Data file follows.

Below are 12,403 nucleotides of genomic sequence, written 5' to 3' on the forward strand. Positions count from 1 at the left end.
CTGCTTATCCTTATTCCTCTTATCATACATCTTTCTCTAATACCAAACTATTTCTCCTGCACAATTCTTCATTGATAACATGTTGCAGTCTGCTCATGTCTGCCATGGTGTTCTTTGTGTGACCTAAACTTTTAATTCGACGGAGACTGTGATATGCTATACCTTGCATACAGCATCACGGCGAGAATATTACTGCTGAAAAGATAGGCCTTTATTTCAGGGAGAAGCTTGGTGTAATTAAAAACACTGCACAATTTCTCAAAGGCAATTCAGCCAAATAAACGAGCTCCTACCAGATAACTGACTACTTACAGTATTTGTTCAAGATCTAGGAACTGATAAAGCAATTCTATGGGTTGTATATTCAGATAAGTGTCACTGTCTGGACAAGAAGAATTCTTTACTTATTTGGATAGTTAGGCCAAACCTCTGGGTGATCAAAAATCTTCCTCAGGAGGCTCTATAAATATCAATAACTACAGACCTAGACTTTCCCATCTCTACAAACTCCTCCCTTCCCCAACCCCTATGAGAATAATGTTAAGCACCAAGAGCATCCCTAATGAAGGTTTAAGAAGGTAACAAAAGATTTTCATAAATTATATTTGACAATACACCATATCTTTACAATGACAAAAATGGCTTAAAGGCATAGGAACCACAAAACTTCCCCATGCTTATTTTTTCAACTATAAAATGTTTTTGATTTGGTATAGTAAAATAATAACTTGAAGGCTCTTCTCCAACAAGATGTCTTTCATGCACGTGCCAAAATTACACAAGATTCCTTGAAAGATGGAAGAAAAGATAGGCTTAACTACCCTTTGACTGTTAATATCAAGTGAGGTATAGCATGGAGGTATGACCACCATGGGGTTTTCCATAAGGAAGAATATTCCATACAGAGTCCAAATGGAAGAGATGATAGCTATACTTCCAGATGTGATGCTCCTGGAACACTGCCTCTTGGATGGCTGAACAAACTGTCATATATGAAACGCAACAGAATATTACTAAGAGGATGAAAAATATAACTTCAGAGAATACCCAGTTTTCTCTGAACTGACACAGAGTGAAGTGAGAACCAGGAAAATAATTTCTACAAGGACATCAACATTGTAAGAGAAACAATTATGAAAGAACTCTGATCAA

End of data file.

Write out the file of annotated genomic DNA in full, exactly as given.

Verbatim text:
Below are 12,403 nucleotides of genomic sequence, written 5' to 3' on the forward strand. Positions count from 1 at the left end.
CTGCTTATCCTTATTCCTCTTATCATACATCTTTCTCTAATACCAAACTATTTCTCCTGCACAATTCTTCATTGATAACATGTTGCAGTCTGCTCATGTCTGCCATGGTGTTCTTTGTGTGACCTAAACTTTTAATTCGACGGAGACTGTGATATGCTATACCTTGCATACAGCATCACGGCGAGAATATTACTGCTGAAAAGATAGGCCTTTATTTCAGGGAGAAGCTTGGTGTAATTAAAAACACTGCACAATTTCTCAAAGGCAATTCAGCCAAATAAACGAGCTCCTACCAGATAACTGACTACTTACAGTATTTGTTCAAGATCTAGGAACTGATAAAGCAATTCTATGGGTTGTATATTCAGATAAGTGTCACTGTCTGGACAAGAAGAATTCTTTACTTATTTGGATAGTTAGGCCAAACCTCTGGGTGATCAAAAATCTTCCTCAGGAGGCTCTATAAATATCAATAACTACAGACCTAGACTTTCCCATCTCTACAAACTCCTCCCTTCCCCAACCCCTATGAGAATAATGTTAAGCACCAAGAGCATCCCTAATGAAGGTTTAAGAAGGTAACAAAAGATTTTCATAAATTATATTTGACAATACACCATATCTTTACAATGACAAAAATGGCTTAAAGGCATAGGAACCACAAAACTTCCCCATGCTTATTTTTTCAACTATAAAATGTTTTTGATTTGGTATAGTAAAATAATAACTTGAAGGCTCTTCTCCAACAAGATGTCTTTCATGCACGTGCCAAAATTACACAAGATTCCTTGAAAGATGGAAGAAAAGATAGGCTTAACTACCCTTTGACTGTTAATATCAAGTGAGGTATAGCATGGAGGTATGACCACCATGGGGTTTTCCATAAGGAAGAATATTCCATACAGAGTCCAAATGGAAGAGATGATAGCTATACTTCCAGATGTGATGCTCCTGGAACACTGCCTCTTGGATGGCTGAACAAACTGTCATATATGAAACGCAACAGAATATTACTAAGAGGATGAAAAATATAACTTCAGAGAATACCCAGTTTTCTCTGAACTGACACAGAGTGAAGTGAGAACCAGGAAAATAATTTCTACAAGGACATCAACATTGTAAGAGAAACAATTATGAAAGAACTCTGATCAA